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Ewing Monorail System: Old-Tech, Rail made Easy
  • Vote Up0Vote Down
    January 2012

    Cheaper to build and to maintain, and less engineering required. Wonder why it hasn't seen more uses, thoughts?


    The railways based on the Ewing System are basically monorails using a
    balancing wheel for balancing the train. The main load (almost 95%) is
    borne by the single rail while the rest is borne by the balancing wheel
    which runs on the ground. Further, in normal train systems, the rails
    have to be at almost exact level of other rail, failing which the train
    may go off the tracks. By using Ewing system, this problem is solved as
    the balancing wheel does not need exact level to maintain the balance of
    monorail. In addition the cost of laying tracks also goes down
    considerably since only one rail is used. Another benefit of using Ewing
    System was that the balancing wheel could run on existing tarred roads
    as well as the macadam roads thus further reducing cost to lay down

    Using one rail also means that the turning circle is far less than the
    standard trains. PSMT had to pass through some very congested areas.
    Since the space need to lay the tracks was less and balancing wheel
    could run on existing roads, PSMT succeeded in running through the
    congested urban areas of Patiala. The balancing wheel of PSMT ran on the
    roads and did not interfere with normal traffic.

    The major benefit of trains is that they run on steel tracks. Steel rail
    can carry more load with less rolling friction than any other mode of
    ground transport. However the major problem with laying steel tracks is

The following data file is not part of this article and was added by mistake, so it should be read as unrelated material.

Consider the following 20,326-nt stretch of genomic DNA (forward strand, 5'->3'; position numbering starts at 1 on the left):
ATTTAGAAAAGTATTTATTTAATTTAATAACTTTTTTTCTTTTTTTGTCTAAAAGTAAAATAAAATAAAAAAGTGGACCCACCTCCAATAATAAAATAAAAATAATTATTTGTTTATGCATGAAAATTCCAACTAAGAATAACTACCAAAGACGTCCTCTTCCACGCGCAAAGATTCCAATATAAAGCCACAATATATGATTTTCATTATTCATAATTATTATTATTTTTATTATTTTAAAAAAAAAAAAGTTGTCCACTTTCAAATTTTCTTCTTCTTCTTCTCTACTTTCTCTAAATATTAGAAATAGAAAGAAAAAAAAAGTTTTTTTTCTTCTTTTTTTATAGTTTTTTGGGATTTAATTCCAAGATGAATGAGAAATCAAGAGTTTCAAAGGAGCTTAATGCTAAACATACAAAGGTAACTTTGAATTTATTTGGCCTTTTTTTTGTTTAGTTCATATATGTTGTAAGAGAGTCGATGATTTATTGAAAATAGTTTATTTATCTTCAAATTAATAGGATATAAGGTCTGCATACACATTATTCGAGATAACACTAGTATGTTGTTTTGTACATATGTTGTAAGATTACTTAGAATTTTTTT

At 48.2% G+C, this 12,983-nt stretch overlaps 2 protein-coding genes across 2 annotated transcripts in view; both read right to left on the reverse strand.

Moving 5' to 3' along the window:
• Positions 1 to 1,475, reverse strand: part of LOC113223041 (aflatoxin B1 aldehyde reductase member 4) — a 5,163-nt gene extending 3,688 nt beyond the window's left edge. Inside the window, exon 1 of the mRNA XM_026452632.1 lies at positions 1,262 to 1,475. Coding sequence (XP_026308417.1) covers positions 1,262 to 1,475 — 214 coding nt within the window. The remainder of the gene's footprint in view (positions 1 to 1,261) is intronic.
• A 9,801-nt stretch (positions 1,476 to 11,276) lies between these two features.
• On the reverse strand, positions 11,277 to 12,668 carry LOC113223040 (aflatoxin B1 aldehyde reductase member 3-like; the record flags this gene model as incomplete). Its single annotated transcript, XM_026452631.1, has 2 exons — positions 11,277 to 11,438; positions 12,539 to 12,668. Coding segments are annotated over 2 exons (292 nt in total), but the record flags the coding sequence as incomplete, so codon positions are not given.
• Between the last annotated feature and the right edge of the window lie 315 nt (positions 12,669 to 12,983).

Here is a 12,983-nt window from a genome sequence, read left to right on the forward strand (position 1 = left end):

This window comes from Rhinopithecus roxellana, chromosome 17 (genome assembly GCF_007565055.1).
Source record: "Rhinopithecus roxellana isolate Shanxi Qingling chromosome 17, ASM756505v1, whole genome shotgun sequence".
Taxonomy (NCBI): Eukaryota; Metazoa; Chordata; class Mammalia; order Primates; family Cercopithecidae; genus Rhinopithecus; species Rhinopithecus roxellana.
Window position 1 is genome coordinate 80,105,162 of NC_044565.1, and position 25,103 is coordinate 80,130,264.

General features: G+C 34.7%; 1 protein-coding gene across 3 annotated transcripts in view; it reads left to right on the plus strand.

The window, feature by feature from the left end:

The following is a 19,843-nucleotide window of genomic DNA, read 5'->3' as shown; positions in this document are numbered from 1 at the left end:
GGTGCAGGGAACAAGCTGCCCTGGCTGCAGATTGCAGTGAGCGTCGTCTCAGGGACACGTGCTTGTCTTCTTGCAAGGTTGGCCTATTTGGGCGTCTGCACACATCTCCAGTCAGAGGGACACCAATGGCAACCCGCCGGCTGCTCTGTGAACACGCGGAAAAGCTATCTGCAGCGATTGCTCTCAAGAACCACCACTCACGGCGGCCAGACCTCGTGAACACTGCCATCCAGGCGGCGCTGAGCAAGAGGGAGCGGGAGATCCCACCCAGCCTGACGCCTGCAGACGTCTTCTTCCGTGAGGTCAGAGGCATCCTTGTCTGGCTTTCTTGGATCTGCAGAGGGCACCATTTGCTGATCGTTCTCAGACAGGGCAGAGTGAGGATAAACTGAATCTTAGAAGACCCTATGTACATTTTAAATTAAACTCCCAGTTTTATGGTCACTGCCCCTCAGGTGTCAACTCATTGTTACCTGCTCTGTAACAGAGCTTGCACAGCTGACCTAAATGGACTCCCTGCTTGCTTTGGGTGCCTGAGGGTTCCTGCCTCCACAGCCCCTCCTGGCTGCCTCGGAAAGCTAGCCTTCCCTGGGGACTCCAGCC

that both rails have to rise and fall and bank together. Further, laying
    two tracks also requires more space and more maintenance. Also the
    turning radius of the train is restricted by the difference in length or
    distance traveled between the inside and outside rails is a factor in
    curve resistance. Curve resistance means that the wheels on the inside
    rail travel a shorter distance than the wheels on the outside rail to
    get the vehicle around a curve. The trains can only turn to the limit
    where its outer wheels can cope with additional required speed. In case,
    the outer wheels fail to maintain or reach the required speed, the
    train may derail.

    W.J. Ewing implemented a monorail system, with only one rail and double
    flanged rail wheels, that had been proposed by William Thorold in a
    lecture to the British Association in 1868. This system avoided all
    those problems, since it was laid out along the side of a road, it took
    up very little land. Further, the road or balance wheel's main purpose
    was balance the train and to keep it upright. The balancing wheel on the
    road carried only 4% or 5% of the load, it did not subtract much from
    the steel wheel-steel rail efficiency. As the track was on side of the
    road, it was no obstacle to vehicles crossing it. Further, since it was a
    monorail with a supporting wheel on the ground, the issue of curve
    resistance did not arise in Ewing System, since the wheels were placed
    on a single track only.
  • 1 Comment sorted by
  • Cool. An outrigger system for trains. What's the drawback? There must be a reason no one uses that design.

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